Having functioning technology is important for supporting this sense of community among faculty members, but not all institutions provide it. Faculty development funds can help us secure the technology we need to engage in and foster our own virtual communities through tools such as Zoom.

Strengthen online teaching. If online teaching has revealed anything, it is the importance of the needed tools to deliver an online education. That means acceptable Wi-Fi service and a computer with the capabilities to keep up with the needed technology, as well as supplementary materials, such as classroom supplies and subscriptions. Given travel is less likely to happen, perhaps colleges and universities can reallocate travel funds to support computer and Wi-Fi upgrades for faculty members. They can also help support faculty participation in online teaching webinars and related training as well as for subscriptions to online resources.

For example, during an internal online training session, a colleague introduced the faculty to Padlet, an online bulletin board system, and explained how he uses it in his classroom to foster discussion and sharing of course materials. Faculty development funds could help faculty members purchase a subscription to such services.

Be recognized for their efforts. No doubt, due to the pandemic, everyone in higher education has been forced to shift, adapt and respond in ways that are outside our norms. And faculty members and administrators are asked to do so while weathering pay cuts, reductions to health benefits and changes to retirement contributions during a time when everyone is in overdrive as they begin the fall semester.

I will share an example of the value of recognizing faculty effort during difficult times as demonstrated by a response from my institution, Albion College. In an email that our newly appointed interim provost sent to the faculty, he stated, “To acknowledge the extra course development and pedagogical training faculty members are undertaking this summer, all returning full-time faculty members will receive a $250 one-time summer stipend.”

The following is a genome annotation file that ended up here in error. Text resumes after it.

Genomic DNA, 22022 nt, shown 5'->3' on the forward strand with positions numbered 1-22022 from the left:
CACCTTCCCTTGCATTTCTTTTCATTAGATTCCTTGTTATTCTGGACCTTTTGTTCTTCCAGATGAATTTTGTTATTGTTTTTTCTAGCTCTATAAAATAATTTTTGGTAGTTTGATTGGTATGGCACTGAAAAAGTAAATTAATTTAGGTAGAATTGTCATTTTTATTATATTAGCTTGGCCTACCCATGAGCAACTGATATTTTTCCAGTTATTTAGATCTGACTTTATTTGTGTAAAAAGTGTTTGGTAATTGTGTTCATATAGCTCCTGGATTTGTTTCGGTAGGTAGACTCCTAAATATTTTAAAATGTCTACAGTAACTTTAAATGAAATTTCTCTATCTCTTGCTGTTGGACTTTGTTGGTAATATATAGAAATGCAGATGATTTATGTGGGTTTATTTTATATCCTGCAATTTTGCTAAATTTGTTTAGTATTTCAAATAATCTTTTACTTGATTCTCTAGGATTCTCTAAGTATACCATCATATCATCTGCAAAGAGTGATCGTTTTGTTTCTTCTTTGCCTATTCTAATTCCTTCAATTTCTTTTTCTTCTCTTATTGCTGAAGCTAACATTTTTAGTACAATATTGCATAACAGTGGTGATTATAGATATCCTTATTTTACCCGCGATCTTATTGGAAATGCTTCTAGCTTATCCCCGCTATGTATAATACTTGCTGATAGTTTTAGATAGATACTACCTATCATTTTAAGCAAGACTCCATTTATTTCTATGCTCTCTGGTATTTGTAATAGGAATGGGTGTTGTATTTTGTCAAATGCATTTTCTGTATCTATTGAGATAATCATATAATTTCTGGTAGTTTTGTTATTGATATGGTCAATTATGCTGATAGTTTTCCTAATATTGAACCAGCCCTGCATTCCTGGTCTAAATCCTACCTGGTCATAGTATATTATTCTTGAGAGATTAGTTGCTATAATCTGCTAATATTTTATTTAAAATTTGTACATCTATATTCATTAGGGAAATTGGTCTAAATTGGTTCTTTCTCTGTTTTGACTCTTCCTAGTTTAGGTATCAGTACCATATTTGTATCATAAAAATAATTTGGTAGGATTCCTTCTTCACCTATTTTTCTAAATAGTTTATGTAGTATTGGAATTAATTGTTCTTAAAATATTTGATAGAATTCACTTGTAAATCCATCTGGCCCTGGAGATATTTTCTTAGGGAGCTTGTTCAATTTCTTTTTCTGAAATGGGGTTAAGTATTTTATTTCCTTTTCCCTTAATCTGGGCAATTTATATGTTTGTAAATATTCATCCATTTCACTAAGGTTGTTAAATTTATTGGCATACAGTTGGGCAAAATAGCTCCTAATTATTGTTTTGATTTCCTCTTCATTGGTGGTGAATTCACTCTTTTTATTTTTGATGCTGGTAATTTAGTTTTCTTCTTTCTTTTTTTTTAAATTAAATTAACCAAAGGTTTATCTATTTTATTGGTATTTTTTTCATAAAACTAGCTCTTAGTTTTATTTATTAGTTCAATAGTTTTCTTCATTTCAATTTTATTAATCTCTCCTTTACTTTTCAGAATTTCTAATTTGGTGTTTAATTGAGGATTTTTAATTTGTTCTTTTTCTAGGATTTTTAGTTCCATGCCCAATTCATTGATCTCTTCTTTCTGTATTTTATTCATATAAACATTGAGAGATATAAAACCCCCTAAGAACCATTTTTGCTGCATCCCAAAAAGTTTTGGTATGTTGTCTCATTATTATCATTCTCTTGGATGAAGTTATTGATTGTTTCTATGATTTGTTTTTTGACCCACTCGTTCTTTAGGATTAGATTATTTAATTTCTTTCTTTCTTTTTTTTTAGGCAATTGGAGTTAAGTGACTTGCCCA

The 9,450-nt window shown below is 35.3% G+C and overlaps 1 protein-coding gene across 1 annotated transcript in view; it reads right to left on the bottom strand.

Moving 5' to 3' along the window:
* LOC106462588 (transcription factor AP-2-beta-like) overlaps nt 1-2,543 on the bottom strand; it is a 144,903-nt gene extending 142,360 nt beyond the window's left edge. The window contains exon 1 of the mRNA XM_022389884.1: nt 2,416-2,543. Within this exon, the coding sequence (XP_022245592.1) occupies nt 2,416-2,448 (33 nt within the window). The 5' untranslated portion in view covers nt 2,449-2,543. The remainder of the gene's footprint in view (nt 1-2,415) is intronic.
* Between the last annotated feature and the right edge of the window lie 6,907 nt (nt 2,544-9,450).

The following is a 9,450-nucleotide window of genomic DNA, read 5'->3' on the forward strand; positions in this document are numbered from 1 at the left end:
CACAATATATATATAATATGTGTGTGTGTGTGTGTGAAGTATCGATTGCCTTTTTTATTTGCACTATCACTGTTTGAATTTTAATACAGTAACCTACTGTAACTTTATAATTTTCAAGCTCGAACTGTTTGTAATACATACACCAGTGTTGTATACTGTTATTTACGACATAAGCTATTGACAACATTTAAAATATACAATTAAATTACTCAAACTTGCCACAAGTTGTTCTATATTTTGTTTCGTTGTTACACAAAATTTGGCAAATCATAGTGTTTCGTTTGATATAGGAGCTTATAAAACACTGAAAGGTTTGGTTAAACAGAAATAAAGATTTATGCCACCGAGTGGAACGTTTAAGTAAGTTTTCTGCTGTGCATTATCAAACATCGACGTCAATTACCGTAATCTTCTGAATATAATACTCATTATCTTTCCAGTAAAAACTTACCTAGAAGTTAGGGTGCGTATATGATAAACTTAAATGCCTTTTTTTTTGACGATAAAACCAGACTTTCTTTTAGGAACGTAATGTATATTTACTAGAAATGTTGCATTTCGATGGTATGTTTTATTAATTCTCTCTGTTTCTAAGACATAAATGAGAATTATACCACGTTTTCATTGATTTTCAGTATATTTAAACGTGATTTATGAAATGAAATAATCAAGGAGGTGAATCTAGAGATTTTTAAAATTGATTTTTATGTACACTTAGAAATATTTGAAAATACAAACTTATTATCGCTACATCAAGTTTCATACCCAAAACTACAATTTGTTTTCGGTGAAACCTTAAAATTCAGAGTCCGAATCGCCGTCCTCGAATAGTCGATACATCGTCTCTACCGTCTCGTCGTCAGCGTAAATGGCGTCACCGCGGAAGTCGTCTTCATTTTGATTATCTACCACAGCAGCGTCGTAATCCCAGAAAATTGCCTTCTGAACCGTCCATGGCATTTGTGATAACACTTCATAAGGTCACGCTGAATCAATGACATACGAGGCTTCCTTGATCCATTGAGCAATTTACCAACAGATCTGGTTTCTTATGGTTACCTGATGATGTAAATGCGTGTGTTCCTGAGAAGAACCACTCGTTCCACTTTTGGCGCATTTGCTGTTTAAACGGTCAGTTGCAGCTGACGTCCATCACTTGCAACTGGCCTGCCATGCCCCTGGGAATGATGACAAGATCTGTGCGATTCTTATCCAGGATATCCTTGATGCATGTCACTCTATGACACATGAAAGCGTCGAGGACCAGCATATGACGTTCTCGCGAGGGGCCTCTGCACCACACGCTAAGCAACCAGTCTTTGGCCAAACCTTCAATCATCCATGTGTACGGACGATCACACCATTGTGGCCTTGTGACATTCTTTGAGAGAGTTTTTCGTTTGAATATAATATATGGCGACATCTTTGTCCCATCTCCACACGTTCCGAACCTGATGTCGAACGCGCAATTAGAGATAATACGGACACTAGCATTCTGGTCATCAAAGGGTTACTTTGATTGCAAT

The amount does not cover all losses, but it does send an important message from the administration to the faculty members: we see you, and we know how much effort you are putting in to help us be as successful as possible this coming fall. The takeaway: never underestimate the power of such gestures in creating community and colleagueship in times of crisis.

Higher education is an interesting place. Colleges and universities are evolving at a rapid pace, and part of that evolution must be ensuring that faculty members receive the support they need. The extent to which institutions support their faculty members during times of crisis is a measure of their priorities and the value they ascribe to those who play a critical role in their ultimate success. If institutions fail to support faculty members now, how can they ensure a prosperous higher education system in the future?